In addition to the natural heritage, the Bijagós Islands retain an exceptional cultural heritage. The magnificent state of conservation of the archipelago is due to traditions. Because of their beliefs, the Bijagó have their own natural reserves, forests and islands that are untouchable because they are sacred, and where they cannot cultivate, hunt, or bury the dead. Among its symbolic animals are the manatee and the turtles, along with sharks, rays, hammerhead fish and sawfish, beings that they respect and revere.
The Orango Parque Hotel is not just a tourist establishment; it functions as an ecotourism development center in Guinea Bissau National Parks, and particularly in the Bijagos Islands and Orango and Vieira Poilao National Parks. The hotel is also the base of many collaborative projects developed together with IBAP (Instituto da Biodiversidade e das Áreas Protegidas) within the park: conservation projects targeting the manatee and hippopotamus populations in the region, projects designed to reduce conflicts between local people and wildlife, and projects that construct wells or renovate community health centers, among others.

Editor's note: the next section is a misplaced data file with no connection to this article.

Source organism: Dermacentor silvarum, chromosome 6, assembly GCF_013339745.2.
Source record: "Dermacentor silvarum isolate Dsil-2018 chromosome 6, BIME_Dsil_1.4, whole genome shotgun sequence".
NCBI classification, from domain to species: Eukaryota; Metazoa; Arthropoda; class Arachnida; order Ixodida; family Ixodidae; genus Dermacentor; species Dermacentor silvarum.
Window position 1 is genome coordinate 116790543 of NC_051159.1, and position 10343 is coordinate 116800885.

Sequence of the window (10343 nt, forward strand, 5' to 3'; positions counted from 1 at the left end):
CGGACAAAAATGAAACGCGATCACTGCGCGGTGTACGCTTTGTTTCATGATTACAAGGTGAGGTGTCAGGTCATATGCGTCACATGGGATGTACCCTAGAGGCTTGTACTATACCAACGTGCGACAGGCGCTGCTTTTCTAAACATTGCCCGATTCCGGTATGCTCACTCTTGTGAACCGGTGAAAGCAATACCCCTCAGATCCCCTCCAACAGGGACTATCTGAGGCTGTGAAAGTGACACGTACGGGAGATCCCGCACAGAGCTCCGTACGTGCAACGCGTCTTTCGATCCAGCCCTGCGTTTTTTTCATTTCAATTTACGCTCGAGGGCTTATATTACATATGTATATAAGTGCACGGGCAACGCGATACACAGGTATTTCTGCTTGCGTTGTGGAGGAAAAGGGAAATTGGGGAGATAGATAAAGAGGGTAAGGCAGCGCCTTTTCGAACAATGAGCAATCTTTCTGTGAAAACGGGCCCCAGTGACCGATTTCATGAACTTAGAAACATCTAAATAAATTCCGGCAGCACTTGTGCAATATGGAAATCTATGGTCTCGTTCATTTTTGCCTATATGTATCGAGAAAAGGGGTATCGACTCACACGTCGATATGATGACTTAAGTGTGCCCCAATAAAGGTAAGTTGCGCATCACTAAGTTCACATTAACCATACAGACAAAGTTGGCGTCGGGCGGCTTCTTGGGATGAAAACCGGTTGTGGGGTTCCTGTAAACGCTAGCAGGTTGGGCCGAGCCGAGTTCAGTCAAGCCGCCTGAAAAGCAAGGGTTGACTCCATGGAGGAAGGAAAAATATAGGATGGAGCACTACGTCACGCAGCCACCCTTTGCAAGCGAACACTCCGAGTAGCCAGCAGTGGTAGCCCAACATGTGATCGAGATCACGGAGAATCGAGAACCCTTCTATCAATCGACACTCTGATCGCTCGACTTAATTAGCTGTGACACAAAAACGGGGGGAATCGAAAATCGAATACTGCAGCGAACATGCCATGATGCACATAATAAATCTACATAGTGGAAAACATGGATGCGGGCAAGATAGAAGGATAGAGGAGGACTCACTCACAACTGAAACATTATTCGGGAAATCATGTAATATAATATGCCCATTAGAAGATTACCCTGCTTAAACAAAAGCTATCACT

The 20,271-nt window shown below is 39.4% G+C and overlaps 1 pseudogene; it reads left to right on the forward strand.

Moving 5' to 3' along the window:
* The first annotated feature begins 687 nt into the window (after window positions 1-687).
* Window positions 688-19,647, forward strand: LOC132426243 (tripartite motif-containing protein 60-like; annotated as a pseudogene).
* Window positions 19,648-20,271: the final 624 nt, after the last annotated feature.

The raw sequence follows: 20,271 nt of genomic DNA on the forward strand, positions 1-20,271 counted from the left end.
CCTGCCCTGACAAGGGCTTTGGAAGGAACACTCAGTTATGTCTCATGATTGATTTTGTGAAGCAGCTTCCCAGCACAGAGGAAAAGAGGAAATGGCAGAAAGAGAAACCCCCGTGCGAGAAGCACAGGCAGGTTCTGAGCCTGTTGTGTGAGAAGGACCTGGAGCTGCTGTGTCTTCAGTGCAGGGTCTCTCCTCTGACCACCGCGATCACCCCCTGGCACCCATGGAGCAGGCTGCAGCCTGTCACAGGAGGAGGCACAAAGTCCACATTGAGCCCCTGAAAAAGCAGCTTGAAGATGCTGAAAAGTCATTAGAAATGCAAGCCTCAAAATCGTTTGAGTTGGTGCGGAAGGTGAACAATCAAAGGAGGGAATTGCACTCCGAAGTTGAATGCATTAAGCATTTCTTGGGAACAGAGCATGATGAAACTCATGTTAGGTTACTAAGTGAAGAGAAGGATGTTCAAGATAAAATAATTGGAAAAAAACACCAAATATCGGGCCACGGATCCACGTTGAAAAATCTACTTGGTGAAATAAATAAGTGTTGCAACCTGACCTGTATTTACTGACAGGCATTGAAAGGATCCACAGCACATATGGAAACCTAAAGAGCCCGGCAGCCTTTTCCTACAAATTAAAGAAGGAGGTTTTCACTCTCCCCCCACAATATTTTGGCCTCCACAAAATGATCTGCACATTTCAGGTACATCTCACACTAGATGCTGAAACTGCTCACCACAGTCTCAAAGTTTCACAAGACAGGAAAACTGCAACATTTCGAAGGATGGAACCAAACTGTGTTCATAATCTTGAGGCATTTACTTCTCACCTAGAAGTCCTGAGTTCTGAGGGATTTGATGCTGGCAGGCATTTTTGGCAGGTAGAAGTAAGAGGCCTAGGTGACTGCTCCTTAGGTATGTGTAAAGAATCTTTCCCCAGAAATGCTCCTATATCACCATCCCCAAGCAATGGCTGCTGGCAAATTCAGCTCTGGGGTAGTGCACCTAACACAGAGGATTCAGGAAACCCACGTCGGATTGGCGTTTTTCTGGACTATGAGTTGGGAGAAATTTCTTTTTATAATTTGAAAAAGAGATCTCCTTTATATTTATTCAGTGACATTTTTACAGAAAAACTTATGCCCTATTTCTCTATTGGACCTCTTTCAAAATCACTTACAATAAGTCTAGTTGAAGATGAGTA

The Bijagó population maintains a strong cultural identity, due to insularity and isolation. The deep respect for their animistic traditions has allowed them to preserve a society with matriarchal structures. They are calm, smiling, hospitable and friendly people, and they have great ethnographic interest.